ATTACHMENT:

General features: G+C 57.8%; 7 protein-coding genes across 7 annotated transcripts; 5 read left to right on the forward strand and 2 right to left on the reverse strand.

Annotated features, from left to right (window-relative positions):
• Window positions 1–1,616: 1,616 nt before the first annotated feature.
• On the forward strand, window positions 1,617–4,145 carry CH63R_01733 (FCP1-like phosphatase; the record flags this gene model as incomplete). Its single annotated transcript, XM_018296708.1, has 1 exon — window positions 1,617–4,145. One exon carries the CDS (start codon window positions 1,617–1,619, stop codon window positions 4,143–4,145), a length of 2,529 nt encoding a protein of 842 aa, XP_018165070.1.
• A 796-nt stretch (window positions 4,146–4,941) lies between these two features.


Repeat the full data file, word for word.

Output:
General features: G+C 57.8%; 7 protein-coding genes across 7 annotated transcripts; 5 read left to right on the forward strand and 2 right to left on the reverse strand.

Annotated features, from left to right (window-relative positions):
• Window positions 1–1,616: 1,616 nt before the first annotated feature.
• On the forward strand, window positions 1,617–4,145 carry CH63R_01733 (FCP1-like phosphatase; the record flags this gene model as incomplete). Its single annotated transcript, XM_018296708.1, has 1 exon — window positions 1,617–4,145. One exon carries the CDS (start codon window positions 1,617–1,619, stop codon window positions 4,143–4,145), a length of 2,529 nt encoding a protein of 842 aa, XP_018165070.1.
• A 796-nt stretch (window positions 4,146–4,941) lies between these two features.